October 10, 2005

Beer and Loathing at Web2.0: Part Two

Last year's Web2.0 conference was held at Hotel Nikko elsewhere in San Francisco. This year the organizers had moved to The Argent. The Argent is a nice hotel but when I first laid eyes on the second floor conference space I thought, this is going to be too small. I was remembering the deafening insanity of the refreshment breaks and cocktail parties at the Nikko: six hundred people shouting at each other just to have some semblance of a legible conversation.

I went to look at the various rooms where the workshops were scheduled to take place. Most were quite small. There were going to be a lot of standing-room-only situations, I was certain. Although things were empty now, I could already picture the crowds. I could well imagine the stale oxygen-deprived air that would soon consume these rooms.

Late Tuesday afternoon I checked in at the registration desk. The lady asked for my last name. I gave it then added, "You're going to find two records in your database." She looked at me funny and then before she could respond, said, "You're right! There are two!"

I'd signed up for Web2.0 months ago. After I signed up, I continued to receive increasingly urgent reminders that I needed to sign up, as the conference was selling out. It was amazing how much spam I received for Web2.0, particularly after I had already paid the thousands of dollars to attend. I got spams to email addresses that I've never given to anyone, which made me wonder about the unsavory third parties the MediaLive/O'Reilly folks must be using for delivering their emails.

This is the second conference this year where I'd initially paid, and then months later found out the payment was unnecessary. First one was AlwaysOn Summit at Stanford. They invited me to attend as a blogger. This, after I'd already paid as an attendee. I went as the blogger. Come to think of it, I don't think they ever did refund me for that.

Recently I'd gotten invited to participate in a workshop at Web2.0 2005. Of course I said YES! Then, just a few days before the conference, I stumbled upon the knowledge that speakers, including workshop panelists, could attend the conference for free: registration to the full program was complimentary. I emailed the Web2.0 conference organizers and asked them if I could get a refund. They'd look into it, I was told. I asked again at the registration desk. Still looking into it. A week later, no news, but there's always hope. Web2.0 was not a cheap conference and a refund would be really, well, good. :-)

*   *   *

The workshop I was invited to participate in was entitled "Open Source Infrastructure." A Marc Canter creation, it would be a discussion on . . . well, I wasn't sure, since I wasn't sure what exactly what Marc meant by "Open Source Infrastructure." Infrastructure built with Open Source tools? That's been the way the Web's worked for many years. Open Infrastructures where everything is free and open and sharable and, did I mention, free? I worried that is what Marc meant. I decided the most valuable thing I could speak on was what efforts we already had underway to build a better Infrastructure for Open Sources. "Open Sources" meaning sources for event data everywhere, in other words. Distributed all over the web. So I put together six slides I was going to present during my introductory remarks in the workshop.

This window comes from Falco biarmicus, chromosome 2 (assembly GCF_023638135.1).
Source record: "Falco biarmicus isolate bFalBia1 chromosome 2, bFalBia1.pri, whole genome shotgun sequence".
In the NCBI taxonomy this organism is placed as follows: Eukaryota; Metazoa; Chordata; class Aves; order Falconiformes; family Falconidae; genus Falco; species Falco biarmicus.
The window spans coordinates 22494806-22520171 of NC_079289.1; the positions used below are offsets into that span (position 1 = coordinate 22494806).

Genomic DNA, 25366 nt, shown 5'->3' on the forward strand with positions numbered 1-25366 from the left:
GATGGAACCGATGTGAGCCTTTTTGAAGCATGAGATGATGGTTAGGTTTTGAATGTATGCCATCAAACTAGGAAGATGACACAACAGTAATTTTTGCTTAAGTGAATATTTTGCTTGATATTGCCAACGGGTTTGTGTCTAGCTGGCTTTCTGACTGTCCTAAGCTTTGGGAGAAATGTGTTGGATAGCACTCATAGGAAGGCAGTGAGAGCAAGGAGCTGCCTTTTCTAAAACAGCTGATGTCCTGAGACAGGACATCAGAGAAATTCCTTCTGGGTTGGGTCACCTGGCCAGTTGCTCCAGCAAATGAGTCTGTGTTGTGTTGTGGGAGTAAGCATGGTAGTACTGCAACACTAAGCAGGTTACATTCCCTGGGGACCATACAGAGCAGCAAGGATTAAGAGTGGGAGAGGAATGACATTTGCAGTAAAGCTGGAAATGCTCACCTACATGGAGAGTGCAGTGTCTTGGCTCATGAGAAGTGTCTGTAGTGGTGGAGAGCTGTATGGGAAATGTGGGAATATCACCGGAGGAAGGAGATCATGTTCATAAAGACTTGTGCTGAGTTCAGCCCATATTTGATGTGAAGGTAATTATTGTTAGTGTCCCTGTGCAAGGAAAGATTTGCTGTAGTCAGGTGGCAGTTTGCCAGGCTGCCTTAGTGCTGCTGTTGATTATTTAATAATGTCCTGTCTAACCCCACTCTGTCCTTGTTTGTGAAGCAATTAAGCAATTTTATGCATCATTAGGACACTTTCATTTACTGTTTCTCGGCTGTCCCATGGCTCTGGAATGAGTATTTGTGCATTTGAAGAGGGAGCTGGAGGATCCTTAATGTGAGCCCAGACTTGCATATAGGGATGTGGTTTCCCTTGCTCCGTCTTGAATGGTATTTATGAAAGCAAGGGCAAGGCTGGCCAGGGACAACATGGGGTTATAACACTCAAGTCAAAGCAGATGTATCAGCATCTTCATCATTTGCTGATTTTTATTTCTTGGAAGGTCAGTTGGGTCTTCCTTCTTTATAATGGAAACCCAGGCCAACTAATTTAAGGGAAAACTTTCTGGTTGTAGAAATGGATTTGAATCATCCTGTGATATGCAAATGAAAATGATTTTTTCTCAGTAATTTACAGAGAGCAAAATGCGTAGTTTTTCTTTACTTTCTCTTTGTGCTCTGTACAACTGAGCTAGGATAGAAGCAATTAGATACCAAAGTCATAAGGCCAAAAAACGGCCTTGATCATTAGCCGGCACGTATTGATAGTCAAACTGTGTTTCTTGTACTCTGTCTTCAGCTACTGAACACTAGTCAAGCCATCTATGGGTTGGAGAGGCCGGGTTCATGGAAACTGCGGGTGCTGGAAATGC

It was scheduled for 9:45am, the starting time for the second wave of workshops. The first wave was starting at 8:30. I couldn't attend any of them because, as I'd expected, they turned out to be standing-room-only affairs, with people out in the doorways and outer hallways straining to look and listen to what was going on inside. I'd made my way down to the conference around 8:15am, having gotten perhaps four hours of sleep after working on emails and the workshop slides. All the 8:30 workshops were filled up to the brim with attendees. I went to the Olympic room. Full. Even if there was a single seat here or there inside, there was a guard posted at the doorway, barring people from entering. The guard even refused to allow admission to one of the O'Reilly folks, co-organizers of the event. I wound up walking around outside the Olympic room during the first wave of workshops, catching bits and pieces of the panel discussion on Ajax and user interfaces from the hallway.

At one point I went and sat down on a bench near the Olympic. Andy Baio, creator of Upcoming.org which the night before had been acquired by Yahoo, came over and said hello. I pulled my PowerBook bag off the bench to make room for him to sit down.

I'd considered acquiring Upcoming many months earlier. I vividly recall how at ETech 2005 back in March, Andy had cornered me in the hallway during one of the noisy, crowded conference break sessions, begging me to acquire his project.

"Please, Brian, buy Upcoming!" I remember him pleading. "I just don't have the fascination or passion you have for events! Upcoming's just a hobby to me! Buy it so I can afford to go off and do the startup I want to do!"

Nothing came from that conversation; I hadn't even raised my "A" round yet, and Upcoming was at the time idle with barely any new features in months.

And then more recently, in late September, just a week before Web2.0, Andy had AIMed me. There was all kinds of chatter about the fact that a server named calendar.google.com now seemed to exist. Now, Google's calendar project is the worst-kept secret in the tech biz. And even though this server didn't do anything, its existence was enough to ignite fresh rumors all over the blogosphere. Andy asked me if I knew if Google was going to be getting into the event space with their much-rumored calendar application.

"Right..." I teased. "I guess you didn't get the memo." I added an emoticon smile.

Long pause.

"Apparently not," he said.

Another long pause.

"I'm kidding, Andy."

*   *   *